Polls have opened in a fourth attempt in recent months to hold run-off presidential elections and end political unrest.
Polls have opened in the Maldives fourth attempt to hold run-off presidential elections that the island’s 240,000 voters hope will bring an end to two years of political turmoil.
“Voting started across the Maldives and several foreign capitals where Maldivians live,” Elections Commission official Aishath Reema told the AFP news agency on Saturday.
“People lined up to vote long before polling booths opened,” she said. Polling booths in the Indian Ocean archipelago opened at 7:30am (0230 GMT) with the electorate given eight and a half hours to choose between two candidates.
After an annulled result and two cancelled polls, foreign diplomats have increasingly viewed delays as politically motivated and the European Union warned of “appropriate measures” if Saturday’s election did not go ahead as scheduled.
Mohamed Nasheed, who became the Maldives’ first democratically elected president in 2008, left office last year in what he says was a coup.
He won 47 percent of first round votes a week ago, short of the 50 percent needed to avoid a run-off.
He is up against Abdulla Yameen, a half-brother of Maumoon Abdul Gayoom, who ruled the holiday island paradise for 30 years and is considered a dictator by opponents and rights groups.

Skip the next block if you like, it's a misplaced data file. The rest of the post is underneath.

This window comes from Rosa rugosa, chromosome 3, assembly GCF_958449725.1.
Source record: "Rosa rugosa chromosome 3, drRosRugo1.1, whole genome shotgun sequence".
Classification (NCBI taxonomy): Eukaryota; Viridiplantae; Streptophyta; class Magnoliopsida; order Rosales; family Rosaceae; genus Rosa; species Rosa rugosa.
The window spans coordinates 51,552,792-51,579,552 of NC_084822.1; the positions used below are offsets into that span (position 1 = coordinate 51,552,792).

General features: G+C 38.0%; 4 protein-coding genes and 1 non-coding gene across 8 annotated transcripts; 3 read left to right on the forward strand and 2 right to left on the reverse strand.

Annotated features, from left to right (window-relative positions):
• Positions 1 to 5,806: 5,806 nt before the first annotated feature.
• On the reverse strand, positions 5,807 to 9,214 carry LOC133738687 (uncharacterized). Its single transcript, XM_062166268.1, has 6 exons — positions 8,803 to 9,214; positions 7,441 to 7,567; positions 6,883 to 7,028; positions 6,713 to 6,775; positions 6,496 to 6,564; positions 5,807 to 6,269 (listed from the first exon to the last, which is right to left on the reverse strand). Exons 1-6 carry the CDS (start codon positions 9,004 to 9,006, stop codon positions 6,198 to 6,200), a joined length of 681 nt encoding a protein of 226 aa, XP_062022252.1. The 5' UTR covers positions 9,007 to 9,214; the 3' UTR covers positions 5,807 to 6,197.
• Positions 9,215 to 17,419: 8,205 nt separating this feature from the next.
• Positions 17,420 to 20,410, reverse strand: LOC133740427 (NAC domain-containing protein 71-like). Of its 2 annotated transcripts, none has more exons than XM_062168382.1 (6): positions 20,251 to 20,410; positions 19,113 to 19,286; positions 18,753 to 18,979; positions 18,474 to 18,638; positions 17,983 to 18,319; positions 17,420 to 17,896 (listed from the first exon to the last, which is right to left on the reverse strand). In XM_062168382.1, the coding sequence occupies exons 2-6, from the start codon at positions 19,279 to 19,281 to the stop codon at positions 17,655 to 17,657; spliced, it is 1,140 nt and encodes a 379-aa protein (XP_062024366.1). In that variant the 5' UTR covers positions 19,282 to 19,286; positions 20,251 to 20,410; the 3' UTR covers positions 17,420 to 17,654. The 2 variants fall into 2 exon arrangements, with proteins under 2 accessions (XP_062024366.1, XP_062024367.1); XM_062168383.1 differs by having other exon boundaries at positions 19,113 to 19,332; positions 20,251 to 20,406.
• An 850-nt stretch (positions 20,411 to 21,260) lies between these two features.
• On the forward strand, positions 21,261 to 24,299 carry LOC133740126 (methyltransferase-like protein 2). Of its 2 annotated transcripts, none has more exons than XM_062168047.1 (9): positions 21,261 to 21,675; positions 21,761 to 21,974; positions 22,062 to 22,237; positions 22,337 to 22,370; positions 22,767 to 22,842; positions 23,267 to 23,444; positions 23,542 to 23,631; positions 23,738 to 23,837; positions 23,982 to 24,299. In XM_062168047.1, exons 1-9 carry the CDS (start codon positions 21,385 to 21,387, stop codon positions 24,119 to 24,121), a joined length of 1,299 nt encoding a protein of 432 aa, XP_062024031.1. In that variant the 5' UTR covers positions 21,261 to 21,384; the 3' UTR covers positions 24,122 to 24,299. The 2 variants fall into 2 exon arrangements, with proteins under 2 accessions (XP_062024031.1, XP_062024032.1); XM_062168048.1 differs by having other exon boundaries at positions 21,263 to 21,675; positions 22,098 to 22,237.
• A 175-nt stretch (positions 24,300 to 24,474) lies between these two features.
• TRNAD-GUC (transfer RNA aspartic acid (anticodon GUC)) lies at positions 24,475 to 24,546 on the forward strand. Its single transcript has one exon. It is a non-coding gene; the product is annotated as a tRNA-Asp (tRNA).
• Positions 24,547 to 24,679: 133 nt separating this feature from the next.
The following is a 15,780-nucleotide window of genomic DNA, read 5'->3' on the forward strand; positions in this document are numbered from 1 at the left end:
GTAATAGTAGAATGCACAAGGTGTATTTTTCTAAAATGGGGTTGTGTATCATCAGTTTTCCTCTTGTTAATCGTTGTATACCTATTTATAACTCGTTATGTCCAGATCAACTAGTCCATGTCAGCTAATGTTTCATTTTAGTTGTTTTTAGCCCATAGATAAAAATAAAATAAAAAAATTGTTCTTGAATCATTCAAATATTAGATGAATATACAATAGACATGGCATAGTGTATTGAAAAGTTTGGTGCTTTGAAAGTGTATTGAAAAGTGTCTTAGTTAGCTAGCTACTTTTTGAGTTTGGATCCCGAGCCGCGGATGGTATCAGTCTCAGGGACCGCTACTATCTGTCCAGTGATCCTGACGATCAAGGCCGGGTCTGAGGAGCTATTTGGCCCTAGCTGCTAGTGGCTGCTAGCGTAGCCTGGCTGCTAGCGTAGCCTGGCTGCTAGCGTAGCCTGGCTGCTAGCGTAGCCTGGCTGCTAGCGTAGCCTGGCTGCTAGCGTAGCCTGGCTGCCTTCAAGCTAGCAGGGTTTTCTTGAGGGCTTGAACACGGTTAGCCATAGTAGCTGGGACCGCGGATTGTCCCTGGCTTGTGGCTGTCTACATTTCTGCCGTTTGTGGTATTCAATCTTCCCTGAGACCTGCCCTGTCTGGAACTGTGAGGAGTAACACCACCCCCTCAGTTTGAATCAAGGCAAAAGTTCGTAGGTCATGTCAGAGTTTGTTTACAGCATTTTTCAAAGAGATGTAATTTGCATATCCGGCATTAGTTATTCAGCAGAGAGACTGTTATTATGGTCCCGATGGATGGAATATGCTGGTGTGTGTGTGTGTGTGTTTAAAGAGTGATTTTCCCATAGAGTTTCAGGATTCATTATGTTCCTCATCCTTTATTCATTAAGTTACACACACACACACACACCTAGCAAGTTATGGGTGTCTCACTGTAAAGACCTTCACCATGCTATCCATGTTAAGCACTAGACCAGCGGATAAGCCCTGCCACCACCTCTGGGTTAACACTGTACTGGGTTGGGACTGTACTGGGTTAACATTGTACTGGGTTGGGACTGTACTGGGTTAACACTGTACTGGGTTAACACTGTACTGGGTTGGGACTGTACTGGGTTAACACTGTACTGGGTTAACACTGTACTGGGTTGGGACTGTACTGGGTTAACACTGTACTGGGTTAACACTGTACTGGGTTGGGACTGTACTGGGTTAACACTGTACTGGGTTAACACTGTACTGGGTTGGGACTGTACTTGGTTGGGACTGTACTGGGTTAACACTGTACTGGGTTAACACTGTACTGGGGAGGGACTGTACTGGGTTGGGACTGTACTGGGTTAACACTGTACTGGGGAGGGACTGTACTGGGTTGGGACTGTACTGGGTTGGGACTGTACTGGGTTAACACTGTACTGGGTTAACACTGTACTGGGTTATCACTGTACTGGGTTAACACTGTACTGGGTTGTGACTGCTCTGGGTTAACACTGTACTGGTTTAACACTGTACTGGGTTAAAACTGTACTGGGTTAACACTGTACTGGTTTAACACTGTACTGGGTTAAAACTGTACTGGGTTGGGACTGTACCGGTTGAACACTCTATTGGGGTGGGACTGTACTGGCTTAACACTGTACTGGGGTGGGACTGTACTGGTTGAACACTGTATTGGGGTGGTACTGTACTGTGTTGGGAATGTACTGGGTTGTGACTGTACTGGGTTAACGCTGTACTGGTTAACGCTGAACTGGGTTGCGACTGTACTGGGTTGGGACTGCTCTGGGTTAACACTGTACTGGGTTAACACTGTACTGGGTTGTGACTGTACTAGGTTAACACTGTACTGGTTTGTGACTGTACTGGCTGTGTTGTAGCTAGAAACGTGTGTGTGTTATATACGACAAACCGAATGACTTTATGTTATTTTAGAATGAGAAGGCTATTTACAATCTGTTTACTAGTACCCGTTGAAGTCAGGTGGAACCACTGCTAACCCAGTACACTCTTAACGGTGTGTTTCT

The term of the incumbent president, Mohamed Waheed, expired on Nov 11, but when the Supreme Court delayed the second round of voting after demands by Nasheed’s rivals, Waheed extended it to fill a constitutional void.
Waheed left for Singapore on Friday, saying: “I do not think there is much I can do from here, things that I cannot do over the phone.”
The political upheavals and sporadic violent protests in the capital Male have hit tourism, a vital source of foreign currency, notably resulting in the Maldives being unable to import all the fuel it needs.
Political analysts say the crisis may not pass even if the vote goes smoothly, after a bitter election campaign centring on the future role of religion in a largely Muslim state where Islamist ideology is on the rise.
Addressing a final rally on Thursday, Nasheed said his opponents were using Islam as a weapon, after they accused him and his Maldivian Democratic Party (MDP) of being too secular and close to Western countries.